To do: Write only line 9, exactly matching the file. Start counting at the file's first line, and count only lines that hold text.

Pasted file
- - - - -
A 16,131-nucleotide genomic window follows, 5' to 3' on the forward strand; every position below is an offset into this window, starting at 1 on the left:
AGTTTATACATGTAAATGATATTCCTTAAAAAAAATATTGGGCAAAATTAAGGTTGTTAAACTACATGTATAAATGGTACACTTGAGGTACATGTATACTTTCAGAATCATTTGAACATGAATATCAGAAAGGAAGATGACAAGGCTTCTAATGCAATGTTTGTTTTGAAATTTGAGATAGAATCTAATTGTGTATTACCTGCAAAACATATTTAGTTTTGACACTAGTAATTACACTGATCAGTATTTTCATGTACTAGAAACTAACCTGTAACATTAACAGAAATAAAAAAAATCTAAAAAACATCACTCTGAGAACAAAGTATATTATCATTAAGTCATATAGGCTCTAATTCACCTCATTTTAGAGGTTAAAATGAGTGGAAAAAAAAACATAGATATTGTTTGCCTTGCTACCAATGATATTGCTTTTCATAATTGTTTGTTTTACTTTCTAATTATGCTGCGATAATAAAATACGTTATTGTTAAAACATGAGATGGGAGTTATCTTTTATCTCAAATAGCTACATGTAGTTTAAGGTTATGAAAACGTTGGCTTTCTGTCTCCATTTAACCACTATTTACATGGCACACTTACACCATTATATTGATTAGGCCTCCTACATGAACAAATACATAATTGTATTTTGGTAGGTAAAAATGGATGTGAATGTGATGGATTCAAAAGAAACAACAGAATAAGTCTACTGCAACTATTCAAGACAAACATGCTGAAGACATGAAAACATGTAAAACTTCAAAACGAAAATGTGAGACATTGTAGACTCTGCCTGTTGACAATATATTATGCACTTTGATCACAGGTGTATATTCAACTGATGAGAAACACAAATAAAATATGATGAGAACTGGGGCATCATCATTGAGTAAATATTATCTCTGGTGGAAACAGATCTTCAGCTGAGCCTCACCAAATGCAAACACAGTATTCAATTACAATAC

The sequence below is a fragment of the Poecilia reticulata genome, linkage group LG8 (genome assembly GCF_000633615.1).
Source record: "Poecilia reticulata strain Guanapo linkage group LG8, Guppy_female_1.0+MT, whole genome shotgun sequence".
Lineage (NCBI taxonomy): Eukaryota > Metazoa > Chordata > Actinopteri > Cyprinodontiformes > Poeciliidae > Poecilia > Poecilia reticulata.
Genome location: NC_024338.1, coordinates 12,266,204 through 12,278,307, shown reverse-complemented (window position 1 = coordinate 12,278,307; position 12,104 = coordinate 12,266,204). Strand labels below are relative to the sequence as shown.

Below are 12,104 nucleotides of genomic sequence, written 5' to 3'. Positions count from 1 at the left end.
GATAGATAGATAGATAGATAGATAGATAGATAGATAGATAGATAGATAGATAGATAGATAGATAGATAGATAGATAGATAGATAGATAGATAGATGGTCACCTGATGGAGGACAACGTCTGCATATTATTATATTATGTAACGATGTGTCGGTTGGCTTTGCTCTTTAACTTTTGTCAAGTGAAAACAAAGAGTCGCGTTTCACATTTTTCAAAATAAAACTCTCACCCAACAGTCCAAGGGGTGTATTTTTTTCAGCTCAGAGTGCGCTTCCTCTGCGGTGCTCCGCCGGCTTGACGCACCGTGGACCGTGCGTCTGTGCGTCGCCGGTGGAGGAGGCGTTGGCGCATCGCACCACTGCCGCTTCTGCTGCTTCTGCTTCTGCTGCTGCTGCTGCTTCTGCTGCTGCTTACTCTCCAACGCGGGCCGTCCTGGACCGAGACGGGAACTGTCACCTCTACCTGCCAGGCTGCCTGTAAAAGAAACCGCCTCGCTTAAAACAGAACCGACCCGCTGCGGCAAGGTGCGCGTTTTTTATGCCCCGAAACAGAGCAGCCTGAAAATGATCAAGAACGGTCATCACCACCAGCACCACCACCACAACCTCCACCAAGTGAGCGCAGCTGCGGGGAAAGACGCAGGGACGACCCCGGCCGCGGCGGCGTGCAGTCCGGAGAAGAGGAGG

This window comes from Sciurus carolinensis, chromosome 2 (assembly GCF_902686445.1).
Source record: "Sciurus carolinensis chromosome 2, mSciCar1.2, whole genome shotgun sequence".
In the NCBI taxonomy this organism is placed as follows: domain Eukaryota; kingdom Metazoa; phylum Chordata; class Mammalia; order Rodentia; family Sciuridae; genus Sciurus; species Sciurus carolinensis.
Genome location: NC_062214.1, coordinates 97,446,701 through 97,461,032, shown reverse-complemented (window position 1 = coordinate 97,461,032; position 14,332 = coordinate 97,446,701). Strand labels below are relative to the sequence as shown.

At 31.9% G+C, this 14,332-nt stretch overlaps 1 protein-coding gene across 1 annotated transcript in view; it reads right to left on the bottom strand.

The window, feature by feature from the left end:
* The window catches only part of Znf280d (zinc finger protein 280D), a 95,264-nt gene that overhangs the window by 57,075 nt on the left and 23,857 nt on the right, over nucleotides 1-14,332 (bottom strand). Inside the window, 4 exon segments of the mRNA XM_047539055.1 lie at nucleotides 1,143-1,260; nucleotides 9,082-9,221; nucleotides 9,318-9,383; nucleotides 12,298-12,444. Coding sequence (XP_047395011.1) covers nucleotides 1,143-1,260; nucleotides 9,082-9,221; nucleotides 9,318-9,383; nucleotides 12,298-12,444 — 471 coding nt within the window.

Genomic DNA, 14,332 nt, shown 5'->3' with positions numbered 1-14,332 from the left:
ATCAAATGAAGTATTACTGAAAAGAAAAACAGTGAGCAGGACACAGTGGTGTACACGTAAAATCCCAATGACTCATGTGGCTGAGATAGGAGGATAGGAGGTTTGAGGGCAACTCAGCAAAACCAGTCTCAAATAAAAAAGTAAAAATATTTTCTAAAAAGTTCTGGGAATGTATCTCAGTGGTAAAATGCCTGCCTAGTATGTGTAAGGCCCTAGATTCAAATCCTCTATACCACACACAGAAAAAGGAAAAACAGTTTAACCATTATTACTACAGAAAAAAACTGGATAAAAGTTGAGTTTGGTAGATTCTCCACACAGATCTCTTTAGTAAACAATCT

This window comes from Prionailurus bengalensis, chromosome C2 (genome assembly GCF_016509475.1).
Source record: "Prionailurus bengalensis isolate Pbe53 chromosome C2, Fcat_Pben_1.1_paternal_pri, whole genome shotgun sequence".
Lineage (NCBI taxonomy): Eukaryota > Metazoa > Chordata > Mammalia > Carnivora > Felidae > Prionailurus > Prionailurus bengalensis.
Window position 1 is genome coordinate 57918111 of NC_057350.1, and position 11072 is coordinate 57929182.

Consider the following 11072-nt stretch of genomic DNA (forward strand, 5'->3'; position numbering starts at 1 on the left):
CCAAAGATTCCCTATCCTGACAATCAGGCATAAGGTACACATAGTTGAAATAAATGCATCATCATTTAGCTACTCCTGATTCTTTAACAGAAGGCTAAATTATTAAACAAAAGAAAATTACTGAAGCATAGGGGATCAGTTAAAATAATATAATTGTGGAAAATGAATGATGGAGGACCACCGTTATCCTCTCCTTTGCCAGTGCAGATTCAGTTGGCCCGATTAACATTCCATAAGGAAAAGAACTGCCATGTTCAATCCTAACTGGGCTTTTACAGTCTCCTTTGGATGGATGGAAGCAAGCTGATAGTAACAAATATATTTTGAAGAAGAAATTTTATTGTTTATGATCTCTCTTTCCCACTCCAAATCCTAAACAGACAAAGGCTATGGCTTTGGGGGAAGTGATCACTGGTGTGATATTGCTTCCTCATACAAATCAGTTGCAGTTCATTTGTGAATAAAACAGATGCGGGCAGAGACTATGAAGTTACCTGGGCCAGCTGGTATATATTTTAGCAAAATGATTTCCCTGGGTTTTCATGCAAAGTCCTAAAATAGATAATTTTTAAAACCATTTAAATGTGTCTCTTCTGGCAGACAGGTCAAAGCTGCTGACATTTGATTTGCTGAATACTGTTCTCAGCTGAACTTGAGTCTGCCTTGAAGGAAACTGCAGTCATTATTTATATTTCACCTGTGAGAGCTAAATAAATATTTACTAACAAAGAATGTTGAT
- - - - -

This window comes from Sciurus carolinensis, chromosome 2 (assembly GCF_902686445.1).